Tuesday, October 20, 2020

Court Packing for the Bewildered

“The Supreme Court of the United States shall be composed of nine justices.” [1] That is the language of the proposed constitutional amendment introduced by Senator Ted Cruz and five other Senate Republicans in order to counter the Democratic threat to add justices to the Supreme Court—to pack the Court as they say.

The Democrats are concerned that with the imminent confirmation of Amy Coney Barrett to the top court a “conservative” majority of the Court will be locked in for years to come. Hoping to prevail electorally in the upcoming presidential vote, and to flip the Senate to Democratic control, adding justices will allow them to swing the ideological make up of the Court in a more “liberal” direction. The Republicans, meanwhile, pleased at the thought of a Supreme Court that will put the kabosh on Democratic sponsored legislation on “constitutional grounds,” want to do what they can to keep the number of justices where it is.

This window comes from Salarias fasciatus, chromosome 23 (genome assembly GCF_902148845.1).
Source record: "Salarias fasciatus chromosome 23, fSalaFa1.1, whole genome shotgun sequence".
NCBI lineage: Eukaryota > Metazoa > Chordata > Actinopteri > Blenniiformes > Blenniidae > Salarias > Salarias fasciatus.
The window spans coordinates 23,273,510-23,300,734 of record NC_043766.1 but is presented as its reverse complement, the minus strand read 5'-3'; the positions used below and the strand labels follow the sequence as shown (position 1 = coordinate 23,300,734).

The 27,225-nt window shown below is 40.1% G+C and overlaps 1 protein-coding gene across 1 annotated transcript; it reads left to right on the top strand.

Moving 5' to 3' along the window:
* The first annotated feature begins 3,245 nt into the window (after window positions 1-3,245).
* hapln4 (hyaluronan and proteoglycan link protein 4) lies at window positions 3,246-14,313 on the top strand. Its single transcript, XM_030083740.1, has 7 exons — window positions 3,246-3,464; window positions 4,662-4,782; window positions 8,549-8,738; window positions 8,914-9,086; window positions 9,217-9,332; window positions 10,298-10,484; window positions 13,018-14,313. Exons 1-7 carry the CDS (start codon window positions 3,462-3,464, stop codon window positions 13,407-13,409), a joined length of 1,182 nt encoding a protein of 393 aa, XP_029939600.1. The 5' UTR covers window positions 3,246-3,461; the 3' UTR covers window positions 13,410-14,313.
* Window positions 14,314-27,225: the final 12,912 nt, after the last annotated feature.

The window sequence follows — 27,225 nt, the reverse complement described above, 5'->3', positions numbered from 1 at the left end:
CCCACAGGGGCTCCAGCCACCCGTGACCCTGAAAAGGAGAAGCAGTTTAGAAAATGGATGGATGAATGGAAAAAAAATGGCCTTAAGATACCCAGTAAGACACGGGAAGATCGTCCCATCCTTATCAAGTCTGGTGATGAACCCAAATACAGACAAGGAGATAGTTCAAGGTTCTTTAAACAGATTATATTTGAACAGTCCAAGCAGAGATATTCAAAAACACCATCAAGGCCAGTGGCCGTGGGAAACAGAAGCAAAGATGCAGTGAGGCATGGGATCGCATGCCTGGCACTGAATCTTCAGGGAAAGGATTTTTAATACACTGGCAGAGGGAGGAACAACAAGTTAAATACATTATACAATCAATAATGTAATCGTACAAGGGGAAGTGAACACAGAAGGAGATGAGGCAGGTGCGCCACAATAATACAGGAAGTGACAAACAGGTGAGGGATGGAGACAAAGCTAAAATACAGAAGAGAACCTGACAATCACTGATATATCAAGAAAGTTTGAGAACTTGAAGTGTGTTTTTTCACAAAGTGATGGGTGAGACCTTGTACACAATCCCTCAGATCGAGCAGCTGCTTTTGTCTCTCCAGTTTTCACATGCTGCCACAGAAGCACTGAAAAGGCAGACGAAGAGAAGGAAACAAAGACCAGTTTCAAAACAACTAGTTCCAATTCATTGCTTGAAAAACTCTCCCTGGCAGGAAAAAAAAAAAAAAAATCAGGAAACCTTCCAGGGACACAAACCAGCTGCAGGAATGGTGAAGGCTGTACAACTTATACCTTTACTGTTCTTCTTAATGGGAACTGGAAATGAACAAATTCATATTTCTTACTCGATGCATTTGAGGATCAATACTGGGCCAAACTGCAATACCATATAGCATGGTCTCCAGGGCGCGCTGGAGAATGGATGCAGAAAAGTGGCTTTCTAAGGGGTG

Now the careful observer will note that this is an issue on which the parties may switch sides in the future. It is a characteristic of politicians to project current matters of concern into eternity, apparently believing that party alignments will always rest where they are at present. Henry Ford infamously said something close to “history is bunk,” [2] and politicians seem to have absorbed the maxim.